“the real lesson of Columbine: psychiatric drugs induce violence”

Dr. Lynne Fenton, Psychiatrist Of Aurora Shooting Suspect, Was Disciplined For Drug Prescriptions

Report: James Holmes Was on Prescription Drugs at Time of Shooting

On this 12-year anniversary of the shooting rampage at Columbine High School in Littleton, Colorado, let us not forget the real lesson of Columbine:  psychiatric drugs induce violence.

Shooter Eric Harris was taking the antidepressant Luvox at the time he and Dylan Klebold opened fire at Columbine High School, killing 12 students and a teacher and wounding 26 others before killing themselves.  At least one public report exists of a friend of Klebold who witnessed Klebold taking the antidepressants Paxil and Zoloft and urged him to come off them.  Officially, Klebold’s medical records remain sealed.

The Real Lesson of Columbine: Psychiatric Drugs Induce Violence » Citizens Commission on Human Rights of Colorado

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5 Responses to “the real lesson of Columbine: psychiatric drugs induce violence”

  1. John B., M.D. says:

    So, there was less violence before psychiatric drugs were used?
    Steve, I do hope you are being sarcastic.
    But I will acknowledge that some patients can get more angry, violent, and lose impulse control when on meds. Everyone reacts differently, and things can change over time. It will be interesting to get the particulars about the various high-profile cases, as well as analyze info gleaned from a large sample of cases (most of which are smaller scale and do not become high-profile).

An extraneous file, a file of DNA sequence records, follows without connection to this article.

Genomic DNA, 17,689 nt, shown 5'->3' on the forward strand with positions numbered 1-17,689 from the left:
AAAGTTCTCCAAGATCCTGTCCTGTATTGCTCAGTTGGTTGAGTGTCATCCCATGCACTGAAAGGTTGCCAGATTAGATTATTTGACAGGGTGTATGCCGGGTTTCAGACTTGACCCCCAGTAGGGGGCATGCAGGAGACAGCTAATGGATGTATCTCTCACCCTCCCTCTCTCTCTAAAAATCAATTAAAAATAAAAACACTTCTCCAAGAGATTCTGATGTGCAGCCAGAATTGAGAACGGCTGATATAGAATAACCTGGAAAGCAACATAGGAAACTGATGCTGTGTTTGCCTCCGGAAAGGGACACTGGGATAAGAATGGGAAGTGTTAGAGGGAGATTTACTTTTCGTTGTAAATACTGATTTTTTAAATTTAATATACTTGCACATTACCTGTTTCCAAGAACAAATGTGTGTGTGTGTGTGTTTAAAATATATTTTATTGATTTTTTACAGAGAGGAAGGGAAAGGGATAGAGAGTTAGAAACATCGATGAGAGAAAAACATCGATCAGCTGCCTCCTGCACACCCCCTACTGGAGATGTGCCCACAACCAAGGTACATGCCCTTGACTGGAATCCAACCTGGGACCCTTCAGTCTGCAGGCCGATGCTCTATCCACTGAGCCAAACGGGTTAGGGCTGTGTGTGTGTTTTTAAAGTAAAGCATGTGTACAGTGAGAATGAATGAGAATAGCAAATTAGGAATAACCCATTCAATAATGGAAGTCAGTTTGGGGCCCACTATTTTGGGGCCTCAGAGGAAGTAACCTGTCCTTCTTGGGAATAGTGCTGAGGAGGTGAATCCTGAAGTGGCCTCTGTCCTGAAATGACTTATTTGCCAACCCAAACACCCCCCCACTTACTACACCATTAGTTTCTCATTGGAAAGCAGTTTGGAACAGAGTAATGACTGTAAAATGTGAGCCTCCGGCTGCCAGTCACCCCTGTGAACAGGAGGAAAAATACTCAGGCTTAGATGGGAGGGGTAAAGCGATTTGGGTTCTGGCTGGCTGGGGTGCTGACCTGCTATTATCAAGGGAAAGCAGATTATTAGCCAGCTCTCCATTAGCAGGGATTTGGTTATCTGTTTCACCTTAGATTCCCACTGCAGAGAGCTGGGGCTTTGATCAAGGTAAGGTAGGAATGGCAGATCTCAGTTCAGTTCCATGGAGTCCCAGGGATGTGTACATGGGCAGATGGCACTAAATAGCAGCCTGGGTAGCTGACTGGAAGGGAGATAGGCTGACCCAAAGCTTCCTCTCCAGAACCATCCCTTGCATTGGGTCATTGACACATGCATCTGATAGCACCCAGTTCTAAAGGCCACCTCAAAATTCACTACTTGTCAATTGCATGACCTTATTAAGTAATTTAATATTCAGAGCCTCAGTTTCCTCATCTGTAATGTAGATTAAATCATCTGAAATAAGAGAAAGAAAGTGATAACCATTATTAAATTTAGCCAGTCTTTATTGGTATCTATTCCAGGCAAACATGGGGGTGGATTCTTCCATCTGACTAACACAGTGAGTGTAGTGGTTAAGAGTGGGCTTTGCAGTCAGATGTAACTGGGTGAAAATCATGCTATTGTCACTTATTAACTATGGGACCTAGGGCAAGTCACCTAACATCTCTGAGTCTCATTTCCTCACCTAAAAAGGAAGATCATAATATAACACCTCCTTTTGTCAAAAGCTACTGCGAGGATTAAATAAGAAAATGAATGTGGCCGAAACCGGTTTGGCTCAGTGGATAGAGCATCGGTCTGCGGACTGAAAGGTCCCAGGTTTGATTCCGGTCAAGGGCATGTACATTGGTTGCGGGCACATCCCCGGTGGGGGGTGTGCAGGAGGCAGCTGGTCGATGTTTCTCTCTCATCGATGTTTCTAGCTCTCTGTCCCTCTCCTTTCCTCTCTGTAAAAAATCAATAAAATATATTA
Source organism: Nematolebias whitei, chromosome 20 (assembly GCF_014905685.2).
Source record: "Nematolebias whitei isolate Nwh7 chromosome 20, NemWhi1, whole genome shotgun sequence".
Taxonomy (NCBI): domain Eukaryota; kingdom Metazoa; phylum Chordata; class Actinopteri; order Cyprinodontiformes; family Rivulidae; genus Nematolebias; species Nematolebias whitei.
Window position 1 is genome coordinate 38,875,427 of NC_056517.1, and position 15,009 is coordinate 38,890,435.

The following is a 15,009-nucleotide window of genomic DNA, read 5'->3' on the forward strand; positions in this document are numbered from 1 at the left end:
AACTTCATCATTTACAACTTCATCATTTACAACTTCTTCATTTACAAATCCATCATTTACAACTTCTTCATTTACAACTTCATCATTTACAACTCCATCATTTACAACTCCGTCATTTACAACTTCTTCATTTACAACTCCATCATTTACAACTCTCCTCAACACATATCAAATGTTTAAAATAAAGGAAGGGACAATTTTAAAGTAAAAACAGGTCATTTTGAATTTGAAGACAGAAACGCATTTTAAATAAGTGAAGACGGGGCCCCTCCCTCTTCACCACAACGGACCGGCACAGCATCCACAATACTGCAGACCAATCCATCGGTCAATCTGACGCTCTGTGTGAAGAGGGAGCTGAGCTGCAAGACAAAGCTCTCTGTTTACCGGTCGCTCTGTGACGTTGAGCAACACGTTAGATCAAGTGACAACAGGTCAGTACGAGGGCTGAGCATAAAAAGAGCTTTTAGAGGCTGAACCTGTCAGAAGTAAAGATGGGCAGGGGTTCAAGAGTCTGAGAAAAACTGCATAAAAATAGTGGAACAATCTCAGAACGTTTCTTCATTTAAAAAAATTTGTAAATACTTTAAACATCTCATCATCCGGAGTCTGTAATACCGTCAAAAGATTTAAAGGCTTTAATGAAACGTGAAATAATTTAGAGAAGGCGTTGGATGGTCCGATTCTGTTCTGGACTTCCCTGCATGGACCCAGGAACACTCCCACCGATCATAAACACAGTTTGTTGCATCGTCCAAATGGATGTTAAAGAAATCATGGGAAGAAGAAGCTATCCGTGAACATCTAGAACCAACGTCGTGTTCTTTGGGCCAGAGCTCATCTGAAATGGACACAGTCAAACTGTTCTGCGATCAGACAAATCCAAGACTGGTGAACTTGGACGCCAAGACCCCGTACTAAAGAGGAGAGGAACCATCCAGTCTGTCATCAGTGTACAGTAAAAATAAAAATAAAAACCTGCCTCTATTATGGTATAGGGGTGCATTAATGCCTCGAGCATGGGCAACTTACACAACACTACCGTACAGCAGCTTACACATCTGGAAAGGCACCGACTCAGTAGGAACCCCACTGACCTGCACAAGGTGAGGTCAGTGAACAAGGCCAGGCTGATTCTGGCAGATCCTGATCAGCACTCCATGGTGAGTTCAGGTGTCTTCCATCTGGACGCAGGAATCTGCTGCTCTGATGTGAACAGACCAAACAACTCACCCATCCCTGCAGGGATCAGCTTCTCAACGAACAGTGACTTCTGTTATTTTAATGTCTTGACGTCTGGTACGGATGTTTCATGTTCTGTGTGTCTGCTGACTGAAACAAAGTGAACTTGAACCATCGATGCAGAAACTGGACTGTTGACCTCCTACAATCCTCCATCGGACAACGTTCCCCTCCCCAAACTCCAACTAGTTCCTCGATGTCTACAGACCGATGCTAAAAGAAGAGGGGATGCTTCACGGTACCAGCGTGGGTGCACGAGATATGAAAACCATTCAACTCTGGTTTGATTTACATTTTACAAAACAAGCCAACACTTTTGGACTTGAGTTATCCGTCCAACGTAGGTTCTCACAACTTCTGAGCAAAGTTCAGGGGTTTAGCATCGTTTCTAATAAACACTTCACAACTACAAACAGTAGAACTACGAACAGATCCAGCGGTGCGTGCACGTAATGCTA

As you know, correlation/association doesn’t mean causation. A psych patient will more likely commit acts of violence, irrespective of being on meds, and sometimes noncompliance with meds leads to psych decompensation which then leads to the violence.

    • hannuko says:

      All SSRI -class antidepressants have been found to cause feelings of desperation, intensive hate and extreme aggression if the user stops taking them too quickly. This usually happens for one of two reasons: the user can’t afford the drugs or the person grows tired of their many side effects.

      Typical mass shooter is someone who has been taking SSRI drugs for a while and then suddenly stops taking them few weeks before the shooting. I think Breivik is one of the few people that doesn’t fit the description. We’ve had three of these in Finland in the last 10 years and all of them fit the description. Before SSRI-class drugs we had no senseless mass shootings even when we had much more relaxed gun laws and country full of battle hardened veterans with PTSD and countless war orphans.

      In the nineties the SSRI-class was approved and nowadays people eat them like candy. My sister-in-law takes them because she is unemployed and that makes her depressed. Mostly depression is not a disease and does not require medication but hope that things will get better.

      • Laurence Crossen says:

        Medicalizing emotions is a misuse of metaphor by psychiatry. Psychiatric problems are claimed by psychiatry to be illnesses when they have never been demonstrated to be illnesses by the scientific method. See Thomas Szasz, The Myth of Mental Illness.

  2. Laurence Crossen says:

    There are many excellent books criticizing psychiatric drug use. The best introduction to a critical history of psychiatry are two recent books by Thomas Szasz of the Cato Institute:
    Psychiatry: The Science of Lies
    Coercion as Cure: A Critical History of Psychiatry

  3. Larry Fields says:

    Hi Steven,
    Following your lead, and wrote a long, boring article about this at Hubpages.

    We’ve Got to DO SOMETHING About School Shootings! Oh Like What?

    Summary: Guns don’t cause School Shootings; antidepressant medications do. Any proposed remedy must address this root cause. Soviet-style preventive detention and draconian Gun Control are not reasonable solutions.


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